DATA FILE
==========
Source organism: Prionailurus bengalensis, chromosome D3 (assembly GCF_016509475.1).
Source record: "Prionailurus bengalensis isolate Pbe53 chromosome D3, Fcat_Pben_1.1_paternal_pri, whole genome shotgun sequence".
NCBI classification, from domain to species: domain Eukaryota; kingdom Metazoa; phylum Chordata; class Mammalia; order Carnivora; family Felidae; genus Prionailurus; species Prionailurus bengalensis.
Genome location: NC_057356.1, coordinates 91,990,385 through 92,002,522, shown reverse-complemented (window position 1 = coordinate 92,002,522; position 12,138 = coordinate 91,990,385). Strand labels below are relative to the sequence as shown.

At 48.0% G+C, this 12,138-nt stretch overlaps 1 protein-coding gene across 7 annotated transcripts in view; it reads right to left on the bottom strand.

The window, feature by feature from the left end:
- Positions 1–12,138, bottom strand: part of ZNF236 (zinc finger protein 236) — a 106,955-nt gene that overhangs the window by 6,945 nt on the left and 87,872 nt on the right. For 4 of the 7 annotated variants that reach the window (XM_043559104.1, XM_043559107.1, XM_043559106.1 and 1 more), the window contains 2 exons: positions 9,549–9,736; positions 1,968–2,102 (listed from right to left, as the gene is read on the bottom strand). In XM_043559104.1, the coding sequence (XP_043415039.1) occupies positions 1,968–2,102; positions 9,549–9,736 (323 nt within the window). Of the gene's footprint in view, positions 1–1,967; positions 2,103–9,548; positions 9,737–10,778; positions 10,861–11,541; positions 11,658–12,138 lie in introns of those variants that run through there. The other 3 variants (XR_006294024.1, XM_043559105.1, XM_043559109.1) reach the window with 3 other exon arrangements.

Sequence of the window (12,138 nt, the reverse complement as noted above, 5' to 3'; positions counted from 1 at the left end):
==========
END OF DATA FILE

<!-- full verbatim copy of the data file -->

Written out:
Source organism: Prionailurus bengalensis, chromosome D3 (assembly GCF_016509475.1).
Source record: "Prionailurus bengalensis isolate Pbe53 chromosome D3, Fcat_Pben_1.1_paternal_pri, whole genome shotgun sequence".
NCBI classification, from domain to species: domain Eukaryota; kingdom Metazoa; phylum Chordata; class Mammalia; order Carnivora; family Felidae; genus Prionailurus; species Prionailurus bengalensis.
Genome location: NC_057356.1, coordinates 91,990,385 through 92,002,522, shown reverse-complemented (window position 1 = coordinate 92,002,522; position 12,138 = coordinate 91,990,385). Strand labels below are relative to the sequence as shown.

At 48.0% G+C, this 12,138-nt stretch overlaps 1 protein-coding gene across 7 annotated transcripts in view; it reads right to left on the bottom strand.

The window, feature by feature from the left end:
- Positions 1–12,138, bottom strand: part of ZNF236 (zinc finger protein 236) — a 106,955-nt gene that overhangs the window by 6,945 nt on the left and 87,872 nt on the right. For 4 of the 7 annotated variants that reach the window (XM_043559104.1, XM_043559107.1, XM_043559106.1 and 1 more), the window contains 2 exons: positions 9,549–9,736; positions 1,968–2,102 (listed from right to left, as the gene is read on the bottom strand). In XM_043559104.1, the coding sequence (XP_043415039.1) occupies positions 1,968–2,102; positions 9,549–9,736 (323 nt within the window). Of the gene's footprint in view, positions 1–1,967; positions 2,103–9,548; positions 9,737–10,778; positions 10,861–11,541; positions 11,658–12,138 lie in introns of those variants that run through there. The other 3 variants (XR_006294024.1, XM_043559105.1, XM_043559109.1) reach the window with 3 other exon arrangements.

Sequence of the window (12,138 nt, the reverse complement as noted above, 5' to 3'; positions counted from 1 at the left end):